People Matters PM April 2022

Page 12

newsmaker of the month

Elon Musk Vs. Twitter

q u i c k

r e a d s

By Jerry Moses



he Musk-Twitter saga has been nothing short of a roller-coaster ride for the news media. It's also a skirmish that can have long lasting consequences for the future of Twitter – which has become a thriving public space of the internet – for individuals, governments, and organisations alike. Here's the context and timeline. On March 25th 2021, a Tweet poll posted to Elon Musk's Twitter page asked users, "Free speech is essential to a functioning democracy. Do you believe Twitter rigorously adheres to this principle? 70% of them said No. On March 26th, Musk asked users: “Given that Twitter serves as the de facto public town square, failing to adhere to free speech principles fundamentally undermines democracy. What should be done? Is a new platform needed?” Among the suggestions were tweets suggesting Musk could buy Twitter instead of starting a new platform. And on April 4th, Twitter disclosed that he had in fact done that, taking a 9.2% stake

| April 2022

in the platform and making himself its biggest shareholder. Twitter’s shares shot up by 27% as a result. On April 5th, Musk asked his followers, "Do you want an edit button?" – a long-requested feature on Twitter. On the same day, Twitter's CEO Parag Agarwal announced that the company is appointing Musk to the Board, citing conversations over the past few weeks. He noted that "(Musk) is both a passionate believer and intense critic of the service which is exactly what we need on, and in the boardroom, to make us stronger in the longterm." Twitter employees protested, afraid that Musk would negatively affect the company’s ability to moderate the content on its platform. But their alarm was unfounded. On April 11th, the day when Musk’s appointment would have become effective, Agarwal announced that Musk had decided not to join the Board. The media erupted in a frenzy of speculation that Musk would try a hostile takeover instead. Sure enough, on April 14th, Musk announced that he had offered to buy Twitter in a filing to the Securities and Exchanges Commission. He noted, "since making my investment, I now realise the company will neither thrive nor serve this societal imperative in its current form. Twitter needs to be transformed into a private company.”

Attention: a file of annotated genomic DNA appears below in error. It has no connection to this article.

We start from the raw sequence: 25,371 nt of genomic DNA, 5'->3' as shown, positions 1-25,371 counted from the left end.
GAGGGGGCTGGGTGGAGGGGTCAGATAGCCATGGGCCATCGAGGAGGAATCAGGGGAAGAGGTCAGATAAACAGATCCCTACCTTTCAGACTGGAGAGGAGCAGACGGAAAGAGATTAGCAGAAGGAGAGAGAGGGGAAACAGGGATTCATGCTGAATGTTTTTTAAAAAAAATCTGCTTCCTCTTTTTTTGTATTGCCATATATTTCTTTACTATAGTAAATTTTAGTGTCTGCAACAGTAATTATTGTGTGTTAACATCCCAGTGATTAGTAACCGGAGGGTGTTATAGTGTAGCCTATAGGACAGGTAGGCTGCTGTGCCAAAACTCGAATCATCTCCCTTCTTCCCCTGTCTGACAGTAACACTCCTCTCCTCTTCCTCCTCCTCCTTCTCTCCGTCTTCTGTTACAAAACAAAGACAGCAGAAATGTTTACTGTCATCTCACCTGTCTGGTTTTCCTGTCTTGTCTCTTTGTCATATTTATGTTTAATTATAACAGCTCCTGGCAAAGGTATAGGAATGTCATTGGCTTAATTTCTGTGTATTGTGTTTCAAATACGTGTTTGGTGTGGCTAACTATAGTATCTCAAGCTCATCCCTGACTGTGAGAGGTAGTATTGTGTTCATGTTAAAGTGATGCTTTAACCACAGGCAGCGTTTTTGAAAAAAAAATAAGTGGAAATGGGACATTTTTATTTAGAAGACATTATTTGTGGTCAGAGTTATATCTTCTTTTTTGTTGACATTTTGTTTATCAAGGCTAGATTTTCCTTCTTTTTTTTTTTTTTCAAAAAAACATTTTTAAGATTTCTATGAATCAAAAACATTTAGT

His offer was highly attractive, to buy shares at a 54% premium over the day he began investing. It amounted to $54.20 per share in cash. "Twitter has extraordinary potential. I will unlock it," he said. However, not everyone was convinced of Musk's intentions. Billionaire investor Mark Cuban speculated whether this was a way to artificially inflate the share price before dumping his stake. Still others challenged Musk's understanding and commitment to the cause of free speech around the globe. Others noted whether he was responding to presumed censorship rooted in left-wing politics. Other Twitter users noted that Musk's offer was the best financial offer the company had ever received, and that it was a no-brainer not to take it. As for Twitter, its Board and leadership do not look like they're interested in Musk's offer. On 15th April, which happened to be Good Friday, the company introduced a poison pill – a financial device to dilute the value of the hostile buyer’s stake, that companies have been wielding against unwelcome suitors for decades. As a business leader, this is not the first time Elon Musk has openly expressed his views on Twitter – or taken unconventional routes to disrupt the status quo. But whether he will succeed in his efforts and whether Twitter as an entity survives remains to be seen.